Dear farmers and agriculturalists,
I have been at a few events this fall and there sure is a lot of interest in carbon, quality feed/food, and soil regeneration. High fertilizer, especially nitrogen, and chemical prices have also been farmers’ concerns. No-till constantly comes up – it is a practice, not a farming system, that may help or may not lead to improved soil health and sequester carbon. Having said that, why would you till if you don’t have to?
Let me start with the good news about today’s dairy markets: It’s time to evaluate. That is exactly what my family is doing on our own farm. What expenses can we eliminate or reduce? On most dairy farms, there are things one can do that won’t negatively affect today’s production (or future production) and cow health. But there are also areas where you can’t skimp.
What are the key things we must do to maintain our farms in the future?
It’s a nice sunny March day today. Spring must be right around the corner. Are you ready?
I have spent my career working on soil health, nutrient delivery and quality feeds and foods. Yield is minerals, sunshine and water mixed in a carbon biological base. It’s not about how cheap the nutrient is or how much I add, it’s about uptake, availability, and exchangeability. When this company first started, it was about the source of nutrients and how we delivered them.
As more consumers care about clean air, clean water and clean food and want to buy organic foods more land is being transitioned to organic. Many organic farmers also talk about “regenerative farming”, but what does this mean? Regenerative farming is a system of farming that focuses on healthy, mineral-rich, biologically-diverse soils that grow healthy, mineral-rich food while also improving soils, crops, and the livelihoods of the farmers. A farm can be certified organic just by avoiding prohibited chemical substances, but regenerative organic farmers also do …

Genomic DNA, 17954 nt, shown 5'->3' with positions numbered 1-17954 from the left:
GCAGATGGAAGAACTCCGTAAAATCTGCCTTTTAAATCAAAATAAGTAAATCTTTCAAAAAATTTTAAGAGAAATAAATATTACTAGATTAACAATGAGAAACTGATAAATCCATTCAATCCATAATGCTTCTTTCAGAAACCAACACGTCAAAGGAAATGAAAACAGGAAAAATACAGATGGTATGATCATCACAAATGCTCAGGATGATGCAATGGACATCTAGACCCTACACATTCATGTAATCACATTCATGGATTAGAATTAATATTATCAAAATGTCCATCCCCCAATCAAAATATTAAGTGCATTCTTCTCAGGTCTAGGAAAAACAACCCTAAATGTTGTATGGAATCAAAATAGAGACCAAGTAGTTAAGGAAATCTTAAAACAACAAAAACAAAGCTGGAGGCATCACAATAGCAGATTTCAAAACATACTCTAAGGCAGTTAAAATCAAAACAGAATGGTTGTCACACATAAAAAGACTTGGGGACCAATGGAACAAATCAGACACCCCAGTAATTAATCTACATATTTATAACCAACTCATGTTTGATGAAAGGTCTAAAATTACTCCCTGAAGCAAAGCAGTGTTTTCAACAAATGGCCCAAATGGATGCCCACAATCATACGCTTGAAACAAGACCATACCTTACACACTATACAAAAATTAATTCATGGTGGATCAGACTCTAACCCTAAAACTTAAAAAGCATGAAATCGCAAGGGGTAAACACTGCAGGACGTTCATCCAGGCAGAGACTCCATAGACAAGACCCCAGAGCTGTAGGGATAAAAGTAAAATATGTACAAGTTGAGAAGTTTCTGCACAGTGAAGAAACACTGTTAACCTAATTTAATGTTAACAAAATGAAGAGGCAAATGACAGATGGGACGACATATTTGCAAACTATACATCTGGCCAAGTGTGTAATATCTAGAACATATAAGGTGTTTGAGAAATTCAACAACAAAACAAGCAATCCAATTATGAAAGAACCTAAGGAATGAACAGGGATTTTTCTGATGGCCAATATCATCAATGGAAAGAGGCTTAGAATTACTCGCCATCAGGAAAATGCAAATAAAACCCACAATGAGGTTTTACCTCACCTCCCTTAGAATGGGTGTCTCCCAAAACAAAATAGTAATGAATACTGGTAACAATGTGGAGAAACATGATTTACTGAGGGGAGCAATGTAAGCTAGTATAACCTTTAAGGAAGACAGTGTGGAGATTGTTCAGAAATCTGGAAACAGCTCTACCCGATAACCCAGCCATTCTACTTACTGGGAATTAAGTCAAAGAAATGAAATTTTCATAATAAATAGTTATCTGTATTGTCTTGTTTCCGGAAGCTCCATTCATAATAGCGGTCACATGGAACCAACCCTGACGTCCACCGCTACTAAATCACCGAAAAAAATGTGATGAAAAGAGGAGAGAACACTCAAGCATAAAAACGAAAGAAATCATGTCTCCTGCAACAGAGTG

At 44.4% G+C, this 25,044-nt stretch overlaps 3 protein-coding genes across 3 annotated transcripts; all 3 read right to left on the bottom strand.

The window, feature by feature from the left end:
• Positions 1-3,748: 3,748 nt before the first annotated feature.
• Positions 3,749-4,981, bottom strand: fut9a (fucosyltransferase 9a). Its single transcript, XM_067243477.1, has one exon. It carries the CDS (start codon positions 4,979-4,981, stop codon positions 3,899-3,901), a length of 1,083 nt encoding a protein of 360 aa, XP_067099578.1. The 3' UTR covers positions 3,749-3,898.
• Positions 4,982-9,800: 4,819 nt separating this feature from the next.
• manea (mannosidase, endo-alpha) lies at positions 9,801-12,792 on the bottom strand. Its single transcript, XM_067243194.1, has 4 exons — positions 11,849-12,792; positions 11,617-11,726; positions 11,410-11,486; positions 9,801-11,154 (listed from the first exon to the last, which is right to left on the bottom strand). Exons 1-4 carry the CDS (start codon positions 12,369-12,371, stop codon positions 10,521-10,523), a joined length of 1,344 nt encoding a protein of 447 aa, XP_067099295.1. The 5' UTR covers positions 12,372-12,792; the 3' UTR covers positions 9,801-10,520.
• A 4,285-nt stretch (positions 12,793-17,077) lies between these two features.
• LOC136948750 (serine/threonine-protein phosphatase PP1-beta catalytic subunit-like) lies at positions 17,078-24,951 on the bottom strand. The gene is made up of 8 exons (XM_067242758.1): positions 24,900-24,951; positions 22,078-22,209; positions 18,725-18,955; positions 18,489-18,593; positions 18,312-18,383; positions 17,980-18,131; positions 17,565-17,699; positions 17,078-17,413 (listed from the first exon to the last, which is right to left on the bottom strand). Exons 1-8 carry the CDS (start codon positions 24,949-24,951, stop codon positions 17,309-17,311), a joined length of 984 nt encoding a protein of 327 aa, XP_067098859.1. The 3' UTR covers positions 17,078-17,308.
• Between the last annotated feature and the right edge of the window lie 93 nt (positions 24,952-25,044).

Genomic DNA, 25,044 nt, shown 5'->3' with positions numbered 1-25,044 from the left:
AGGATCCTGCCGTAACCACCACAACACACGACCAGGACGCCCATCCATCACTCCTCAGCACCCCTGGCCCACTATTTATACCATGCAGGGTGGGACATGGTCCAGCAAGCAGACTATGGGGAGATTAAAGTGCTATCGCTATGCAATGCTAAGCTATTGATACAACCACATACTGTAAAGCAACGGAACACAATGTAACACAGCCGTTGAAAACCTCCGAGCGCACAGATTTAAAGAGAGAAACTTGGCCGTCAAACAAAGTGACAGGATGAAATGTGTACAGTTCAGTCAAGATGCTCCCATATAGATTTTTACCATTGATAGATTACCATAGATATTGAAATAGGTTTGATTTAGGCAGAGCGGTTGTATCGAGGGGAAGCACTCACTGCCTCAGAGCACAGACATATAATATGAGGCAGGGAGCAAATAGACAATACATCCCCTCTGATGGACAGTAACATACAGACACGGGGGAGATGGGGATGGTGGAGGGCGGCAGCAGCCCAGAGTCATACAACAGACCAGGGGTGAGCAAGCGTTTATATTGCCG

I’m sitting at our big table in the farm office this morning looking out at the rain. Two months late, but here it is. We got so dry this fall it was hard to work down the corn stalks after seed corn harvest. Overall our crops are OK, and some are looking really good. We’re now gearing up for a fresh start next spring. We need to put on our fall fertilizers (mostly Midwestern BioAg calcium sources and manures), do fall tillage and plant cover crops …
Farming is an ever-changing and challenging business. By this time of year, crop outcomes are mostly out of our hands. Being organic, operations at Otter Creek Farms are always intense, from planting time all the way up until the window for weed control passes.
In southwestern Wisconsin, organic production got off to a poor start with all the rain and cold. However, the last ten days in May were great, and the crops are looking good.
Dear Farmer/Agribusiness person,
Field Day at Otter Creek is coming soon and what do we have to show you this year? In the past year, many changes have been made to our 1,000-acre operation — we have a lot that’s new in 2015.
The dairy herd grew too large for our facility, so we sold half of our cows early this year. My daughter Sadie bought the remaining herd and manages them here on the farm.